On The Line: Considering Faith
This time of year prompts many people to reflect on the role of spirituality in their lives. From the commercialization of religious holidays to separation of church and state, talk about religion can elicit strong responses. Tonight at 6:30 on WBHM we discuss all this and more during On The Line: Considering Faith.
Join the conversation by calling 1-800-444-9246 during the program or emailing your comment or question to email@example.com.
Reverend Deacon Carolyn J. Foster was born, raised and educated in Birmingham. She grew up in the African-American neighborhood of Smithfield, located in west Birmingham and known as Dynamite Hill during the turbulent 60’s; a reference to numerous bombings of the homes of civic rights activists in the area. The memories and experiences of that time shaped and guided her to work in areas dealing with social justice issues in her adult life.
Her work includes UAB Center for Aging, Greater Birmingham Habitat for Humanity, Jefferson County AIDS in Minorities, and The Firehouse Shelter for Homeless Men. She became Executive Director of the Alabama Faith Council in April 2008, a statewide coalition of faith leaders and lay leaders who work together on social justice issues facing the people of Alabama, whose needs are the greatest and whose resources in life are the least.
She has served on the Board of Directors of Greater Birmingham Ministries since 1991, having served as Vice President, Secretary, Member of the Faith in Community workgroup and she currently chairs GBM’s Constitution Reform Task Force, in an effort to rewrite Alabama’s 1901 Constitution. She is also secretary of the Alabama’s Citizens for Constitutional Reform (ACCR).
She was ordained in the Episcopal tradition in November 2002 and serves St. Mark’s Episcopal Church. Rev. Foster is co-chair the Episcopal Diocese’s Commission on Race Relations and is a Certified Anti-Racism Trainer for the Episcopal Church.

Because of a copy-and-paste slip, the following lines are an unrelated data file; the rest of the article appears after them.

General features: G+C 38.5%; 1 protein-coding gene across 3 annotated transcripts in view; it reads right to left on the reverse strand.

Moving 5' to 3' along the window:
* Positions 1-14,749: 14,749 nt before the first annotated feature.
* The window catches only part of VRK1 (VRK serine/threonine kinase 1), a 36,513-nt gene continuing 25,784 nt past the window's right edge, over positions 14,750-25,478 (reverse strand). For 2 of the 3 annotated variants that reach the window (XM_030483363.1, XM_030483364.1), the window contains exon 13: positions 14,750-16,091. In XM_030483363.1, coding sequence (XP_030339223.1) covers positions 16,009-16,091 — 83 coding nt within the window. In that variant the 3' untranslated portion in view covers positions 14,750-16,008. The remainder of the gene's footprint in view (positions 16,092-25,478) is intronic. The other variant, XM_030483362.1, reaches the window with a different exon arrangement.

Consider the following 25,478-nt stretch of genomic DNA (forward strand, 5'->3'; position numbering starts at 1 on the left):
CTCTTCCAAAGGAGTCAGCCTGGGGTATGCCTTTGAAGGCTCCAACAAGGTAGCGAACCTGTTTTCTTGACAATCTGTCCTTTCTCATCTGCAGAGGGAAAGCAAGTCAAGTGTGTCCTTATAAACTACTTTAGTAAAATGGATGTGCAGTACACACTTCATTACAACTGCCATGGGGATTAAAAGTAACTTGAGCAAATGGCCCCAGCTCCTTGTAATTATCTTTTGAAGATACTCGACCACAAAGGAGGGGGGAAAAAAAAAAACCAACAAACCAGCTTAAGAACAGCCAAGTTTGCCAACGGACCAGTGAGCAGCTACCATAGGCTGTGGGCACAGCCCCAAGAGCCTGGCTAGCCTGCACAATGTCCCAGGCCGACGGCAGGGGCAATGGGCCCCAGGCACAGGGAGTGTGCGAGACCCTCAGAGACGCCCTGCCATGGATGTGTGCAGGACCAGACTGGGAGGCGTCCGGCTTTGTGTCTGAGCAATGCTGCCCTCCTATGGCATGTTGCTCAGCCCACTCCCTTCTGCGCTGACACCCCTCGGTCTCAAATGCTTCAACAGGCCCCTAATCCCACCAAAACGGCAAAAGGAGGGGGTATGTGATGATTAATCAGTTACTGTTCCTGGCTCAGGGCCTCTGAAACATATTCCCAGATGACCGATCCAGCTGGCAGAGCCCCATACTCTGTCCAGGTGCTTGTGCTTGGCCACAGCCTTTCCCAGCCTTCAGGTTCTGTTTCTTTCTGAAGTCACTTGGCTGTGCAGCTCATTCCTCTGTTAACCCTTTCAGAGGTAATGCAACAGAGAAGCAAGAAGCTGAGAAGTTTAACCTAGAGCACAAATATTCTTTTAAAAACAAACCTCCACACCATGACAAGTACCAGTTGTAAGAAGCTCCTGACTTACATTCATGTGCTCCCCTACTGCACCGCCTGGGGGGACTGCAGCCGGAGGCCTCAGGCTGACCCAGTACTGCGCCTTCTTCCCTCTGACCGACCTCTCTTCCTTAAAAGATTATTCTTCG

Rabbi Hausman-Weiss is the Director of Adult Jewish Educational Outreach at Temple Emanu-El . Hausman-Weiss joined the congregation in 1999 to enrich adult learning opportunities. He has spent the last seven years teaching and engaging both young and old alike in a variety of settings including special adult programs, religious schools and Jewish camps. Ordained at the Hebrew Union College, Rabbi Hausman-Weiss received two Masters degrees including Jewish Education and Hebrew Letters. A native of Los Angeles, he and his wife, Natalie, are the parents of two sons, Abraham and Samuel.
Imam Raed Awad is with the Birmingham Islamic Society. BIS is a nonprofit religious organization established to facilitate the Muslims of the Birmingham metropolitan area for the worship of Allah.
~ December 8, 2008
Stuff. Everybody’s got it. Some of us want more. Some of us don’t know what to do with what we already have. Friday (1/28) at noon we open our phone lines for your questions, comments (and yes, even complaints) about the Stuff in your life.
The city of Birmingham faces a major financial crunch with salaries and services likely taking cuts. Its mass transportation system remains unreliable. At the same time, there there are success stories such as the opening of Railroad Park and luring the Birmingham Baron’s to a downtown baseball stadium. Mayor William Bell joins us for On The Line: Ask the Mayor.
Next Tuesday, Alabamians head to the polls for this year’s mid-term elections. Voters will select a new governor among other state offices. Control of the Alabama legislature and Capitol Hill are up for grabs. WBHM wants to hear your thoughts on the candidates and issues during our special call in program, On The Line: Election 2010.
The city of Birmingham faces a major financial crunch with salaries and services likely taking cuts. Its mass transportation system remains unreliable. Big ticket projects have been put on the back burner. A difficult environment for Birmingham Mayor William Bell. Friday (6/18) WBHM’s Bradley George talks to William Bell as we discuss these and other issues during On The Line: Ask the Mayor.
It’s the road you love to hate. But state officials say they have a plan to ease congestion on U.S. 280. Some business leaders like the idea. Local government officials are split on it. And a group of citizens has proposed an alternative plan. Friday (4/30) at noon on WBHM we discuss all this and more during On The Line: Fixing 280.